|Broadband and cell coverage (click image to enlarge)|
"This project takes an effective look—broad and deep—at the kind of digital access so many people take for granted. Breaking the series into past/present, current workarounds and what's next was very effective," judges said. "The writing is detailed and clear; the voices do an able job at helping the reporter tell the story."
Fifteen years ago Sprint proposed erecting seven towers and five years ago AT&T proposed a project that would have provided coverage to about another 20 percent of the county’s households, Randy Rieland reported in the first story in the series. Neither panned out and "the result is that today cell and broadband service in Rappahannock is not much different than it was 15 years ago."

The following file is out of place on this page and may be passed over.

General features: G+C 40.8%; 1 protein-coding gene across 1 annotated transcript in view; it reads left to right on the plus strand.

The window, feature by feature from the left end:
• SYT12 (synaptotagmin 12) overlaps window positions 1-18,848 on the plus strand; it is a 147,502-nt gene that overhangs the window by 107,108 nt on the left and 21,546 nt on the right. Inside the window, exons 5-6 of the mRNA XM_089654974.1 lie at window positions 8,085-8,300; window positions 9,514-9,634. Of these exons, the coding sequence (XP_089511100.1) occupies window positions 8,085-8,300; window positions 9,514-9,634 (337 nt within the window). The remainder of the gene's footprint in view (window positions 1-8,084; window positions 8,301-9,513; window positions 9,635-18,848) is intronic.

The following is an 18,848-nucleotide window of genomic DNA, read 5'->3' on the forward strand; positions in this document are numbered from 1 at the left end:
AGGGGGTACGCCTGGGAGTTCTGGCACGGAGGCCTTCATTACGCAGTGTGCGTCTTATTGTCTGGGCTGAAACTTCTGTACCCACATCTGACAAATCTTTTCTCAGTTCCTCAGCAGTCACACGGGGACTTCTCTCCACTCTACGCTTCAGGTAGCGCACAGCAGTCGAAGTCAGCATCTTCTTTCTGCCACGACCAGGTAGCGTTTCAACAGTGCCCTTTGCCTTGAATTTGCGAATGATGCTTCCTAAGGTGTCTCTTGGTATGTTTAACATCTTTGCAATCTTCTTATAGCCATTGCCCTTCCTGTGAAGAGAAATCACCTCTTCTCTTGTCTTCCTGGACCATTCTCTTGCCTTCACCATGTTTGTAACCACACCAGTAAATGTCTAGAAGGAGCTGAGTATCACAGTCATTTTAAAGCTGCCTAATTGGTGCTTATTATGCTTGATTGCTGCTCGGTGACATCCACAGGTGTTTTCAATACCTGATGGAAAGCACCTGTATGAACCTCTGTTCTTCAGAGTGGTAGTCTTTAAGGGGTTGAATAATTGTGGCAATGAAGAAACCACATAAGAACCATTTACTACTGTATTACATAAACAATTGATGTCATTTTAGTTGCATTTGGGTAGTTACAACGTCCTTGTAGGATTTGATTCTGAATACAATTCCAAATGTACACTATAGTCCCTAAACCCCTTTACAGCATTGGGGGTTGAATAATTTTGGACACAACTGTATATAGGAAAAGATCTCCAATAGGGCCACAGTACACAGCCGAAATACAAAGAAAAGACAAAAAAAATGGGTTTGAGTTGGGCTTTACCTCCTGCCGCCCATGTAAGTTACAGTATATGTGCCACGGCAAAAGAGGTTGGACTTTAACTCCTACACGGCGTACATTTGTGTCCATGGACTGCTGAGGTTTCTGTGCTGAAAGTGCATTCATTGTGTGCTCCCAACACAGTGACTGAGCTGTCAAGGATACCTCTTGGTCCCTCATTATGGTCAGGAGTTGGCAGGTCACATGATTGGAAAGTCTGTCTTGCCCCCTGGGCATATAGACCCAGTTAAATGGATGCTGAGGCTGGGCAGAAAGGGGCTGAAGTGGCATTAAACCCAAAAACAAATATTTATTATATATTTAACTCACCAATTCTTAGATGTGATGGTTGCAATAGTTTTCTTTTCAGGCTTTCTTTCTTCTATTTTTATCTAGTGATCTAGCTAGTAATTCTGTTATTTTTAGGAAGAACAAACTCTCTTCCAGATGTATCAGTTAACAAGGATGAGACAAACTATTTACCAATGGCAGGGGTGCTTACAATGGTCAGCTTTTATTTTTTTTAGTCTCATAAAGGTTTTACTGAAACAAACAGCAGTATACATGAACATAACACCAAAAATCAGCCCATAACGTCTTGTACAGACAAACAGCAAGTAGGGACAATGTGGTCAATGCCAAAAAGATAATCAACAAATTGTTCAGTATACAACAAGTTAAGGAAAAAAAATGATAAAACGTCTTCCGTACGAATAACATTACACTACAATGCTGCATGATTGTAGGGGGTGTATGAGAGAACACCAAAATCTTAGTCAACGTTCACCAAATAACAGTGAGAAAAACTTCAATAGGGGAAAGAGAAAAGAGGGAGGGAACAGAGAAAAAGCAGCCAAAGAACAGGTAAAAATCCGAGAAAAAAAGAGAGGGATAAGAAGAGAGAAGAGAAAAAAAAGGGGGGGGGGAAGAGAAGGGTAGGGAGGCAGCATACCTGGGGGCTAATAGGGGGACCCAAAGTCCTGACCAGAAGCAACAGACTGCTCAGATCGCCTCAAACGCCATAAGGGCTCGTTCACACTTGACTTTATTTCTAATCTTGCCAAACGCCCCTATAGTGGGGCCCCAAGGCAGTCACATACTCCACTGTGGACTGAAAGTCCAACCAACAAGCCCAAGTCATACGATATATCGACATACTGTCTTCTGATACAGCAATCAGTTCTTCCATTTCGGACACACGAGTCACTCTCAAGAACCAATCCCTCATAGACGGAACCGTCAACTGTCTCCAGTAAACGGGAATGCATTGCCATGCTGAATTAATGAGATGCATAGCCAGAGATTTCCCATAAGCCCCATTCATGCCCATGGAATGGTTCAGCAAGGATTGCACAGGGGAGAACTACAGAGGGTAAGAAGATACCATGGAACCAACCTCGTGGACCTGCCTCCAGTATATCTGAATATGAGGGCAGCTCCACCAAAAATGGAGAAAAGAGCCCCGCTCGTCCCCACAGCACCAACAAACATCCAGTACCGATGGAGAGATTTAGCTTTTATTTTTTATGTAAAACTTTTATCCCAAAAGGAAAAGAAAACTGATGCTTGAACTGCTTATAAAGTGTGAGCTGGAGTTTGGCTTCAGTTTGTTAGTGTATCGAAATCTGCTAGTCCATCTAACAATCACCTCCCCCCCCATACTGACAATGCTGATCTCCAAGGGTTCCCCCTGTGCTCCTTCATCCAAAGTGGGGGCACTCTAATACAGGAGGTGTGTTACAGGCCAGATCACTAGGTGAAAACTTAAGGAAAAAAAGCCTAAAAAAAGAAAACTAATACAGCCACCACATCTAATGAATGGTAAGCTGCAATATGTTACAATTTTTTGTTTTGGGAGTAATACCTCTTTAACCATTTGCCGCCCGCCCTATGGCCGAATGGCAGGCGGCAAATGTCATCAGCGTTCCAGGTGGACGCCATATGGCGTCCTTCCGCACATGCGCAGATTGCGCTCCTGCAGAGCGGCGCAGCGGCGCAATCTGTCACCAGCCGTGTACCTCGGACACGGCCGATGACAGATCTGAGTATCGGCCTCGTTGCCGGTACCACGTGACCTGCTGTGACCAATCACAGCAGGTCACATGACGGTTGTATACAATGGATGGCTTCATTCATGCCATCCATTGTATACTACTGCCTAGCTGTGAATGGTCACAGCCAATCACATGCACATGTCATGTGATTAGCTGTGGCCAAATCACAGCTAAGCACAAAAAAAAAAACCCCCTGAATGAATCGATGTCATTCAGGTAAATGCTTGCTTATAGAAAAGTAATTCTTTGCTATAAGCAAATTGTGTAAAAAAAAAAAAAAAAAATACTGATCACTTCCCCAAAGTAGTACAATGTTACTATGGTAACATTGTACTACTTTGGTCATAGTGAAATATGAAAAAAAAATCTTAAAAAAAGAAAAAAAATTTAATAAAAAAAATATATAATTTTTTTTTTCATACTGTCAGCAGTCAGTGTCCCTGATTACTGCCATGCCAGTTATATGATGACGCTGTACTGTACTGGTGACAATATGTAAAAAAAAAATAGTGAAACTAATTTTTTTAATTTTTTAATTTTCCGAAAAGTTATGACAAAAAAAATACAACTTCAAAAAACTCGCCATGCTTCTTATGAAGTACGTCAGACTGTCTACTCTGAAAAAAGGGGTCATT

|Rappahannock County (Wikipedia map)|
The third story by Rieland, looked at the future, and examineed a 2016 county-wide survey sent to every household—that got an unprecedented 42 percent response rate (1,362 out of 3,258)—that found that the top two issues of concern, not surprisingly, were internet service and cell phone coverage. The survey and Rieland's work were funded by the Foothills Forum, a local non-profit that also funded a summer intern to work on series reporting team, which also included the group's chair, Larry "Bud" Meyer" and the chair of the group's advisory committee, former Washington Post ombudsman Andy Alexander.